Review: Camo Tribe have been surfing the radar of true school drum and bass now for two years now, who again rise to the surface with a a 22-track large compilation. Full of unique artists, monikers, aliases, collaborations and pseudonyms, Camo Tribe's expression comes through low key urban junglisms like C.E.'s "Are You For Real" next to UK hardcore and rave in S-Man's "Clash Tings". You'll find an undeniable classic edge and retroactive refreshments in numbers by Destiny, DJ Evil E and Conrad Sub, to the devilish dubs of Jumanji, Danny Styles "Get Mad (1996 Unreleased Dubplate)" and DJ Direkt.
Review: Deep in the Jungle continue their onwards march with this, the seventh edition in their widely acclaimed Anthems series, a compilation that always finds the ideal mix of current and future talent to showcase. In the case of the former, well-travelled producers Epicentre and Kumarachi roll things out and tear them down on 'Light Em Up', which features a gnarly array of interlinked bass nodes and torn low frequency sonics, al underpinned by a percussion section that's the perfect blend of rusty and sharp. New talent emerges in the form of Trobe and Mirage, who have their first label release with '89', although you wouldn't have guessed it based off this tune's razor clean percussive edge and expert use of space, a hard thing to get right and one this pair blow out the water here. Rave samples, expansive basslines and a synth arrangement you won't be able to shake - unmissable. 34 tracks later and Deep in the Jungle have nailed every single one of them - big ups.
Review: Big bad and very very heavy! Ten Ton hit the big tonne with this overweight menu of murkery. Featuring some of the label's oldest sparring partners and freshest fighters, across the album we're navigated through some of the darkest, dirtiest and dankest corners of Project Lando's imprint. Stars of the show include Project Lando himself, who delivers a whole string of sick remixes and originals (including an immense hair-raising twist on MQ's 'Roll Out' and an insane VIP of 'Suck Out'), Shodan, who presents a whole brace of releases (including the super-charged euphoria of 'Soulfire') and the rising styles of Skuff who tags up with Iffy for the lush vocal track 'Illusions' and the trembling dark liquid bumper 'New Tones'. And that's just the tip of this centennial iceberg. 100 thumbs up.
Review: Skuff has an enviable history of producing deep, rolling beats and this EP on Ten Ton Beats is no different, with the producer perfectly blending rolling basslines with subtle sampling under the beautiful soft vocals of Iffy guiding you through the track. 'Sounds Out There' is simple in its elegance and yet rough in all the right places, with a catchy drum hook that stretches out on the intro before rollling through into a barebones main body of punchy low frequencies. 'Stories To Tell' is the softest with its funky guitar flicks, a soulfulness mirrored by the luxurious synth touches of 'Sunflowers'. It's the title track that steals the show, as a hard-hitting but melancholic arrangement perfectly summarises the beauty of this release. Yes Skuff!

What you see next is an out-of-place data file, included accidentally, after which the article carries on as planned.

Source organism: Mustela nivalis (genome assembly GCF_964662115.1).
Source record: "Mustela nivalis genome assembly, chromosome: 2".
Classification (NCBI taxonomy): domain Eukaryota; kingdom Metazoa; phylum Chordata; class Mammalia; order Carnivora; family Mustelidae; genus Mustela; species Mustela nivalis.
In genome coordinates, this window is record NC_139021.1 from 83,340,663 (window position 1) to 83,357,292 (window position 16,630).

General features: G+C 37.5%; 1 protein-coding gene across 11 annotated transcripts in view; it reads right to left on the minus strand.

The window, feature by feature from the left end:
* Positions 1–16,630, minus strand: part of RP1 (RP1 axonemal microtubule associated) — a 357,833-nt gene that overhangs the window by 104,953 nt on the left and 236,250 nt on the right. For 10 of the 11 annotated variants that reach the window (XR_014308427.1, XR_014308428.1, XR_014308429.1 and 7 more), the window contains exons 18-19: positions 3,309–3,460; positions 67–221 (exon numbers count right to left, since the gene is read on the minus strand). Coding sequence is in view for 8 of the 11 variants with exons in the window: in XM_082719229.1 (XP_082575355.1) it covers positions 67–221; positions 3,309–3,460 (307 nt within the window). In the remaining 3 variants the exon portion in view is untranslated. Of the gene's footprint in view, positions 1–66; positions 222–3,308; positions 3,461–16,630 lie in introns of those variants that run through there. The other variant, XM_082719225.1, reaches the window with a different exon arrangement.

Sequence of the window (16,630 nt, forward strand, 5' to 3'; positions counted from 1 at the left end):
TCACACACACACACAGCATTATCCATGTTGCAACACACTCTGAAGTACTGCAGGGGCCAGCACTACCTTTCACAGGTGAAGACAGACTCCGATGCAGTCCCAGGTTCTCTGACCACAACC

Review: Ten Ton Beats deeper sister imprint turns it focus to label regular Shodan for this very special piece of space age 170 soul. First up is a pacey, sci fi twist on Skruff's May 2018 single "Illusions" which flips the original from a steppy vocal bomb to a heads down 23rd century roller while "Don't Look Away" is a stripped back emotional, string and piano laced deep liquid piece laced with a lilting introspective vocal. Perfect for those long cosy nights inside in the club.
Review: Five years, 50 releases, Ten Ton Beats imprint have contributed to underground D&B with a steady, gradual confidence. Not flooding the game but never falling off the radar, the label has been a consistent source of uncompromised heaviness. Here we celebrate this with a raffish cross-section of dancefloor styles that really do live up to the label's weighty title: the metallic bass rasps of "Missing In Action", the snare perfection and silky sub warps of "Deadly Force", the tongue-in-cheek Voltage-style mischief of "Funk Inspectors", the Twisted Individual barks of "Chapter". Technically some of these bangers weigh more like 12 or 13 tons. But that's our little secret.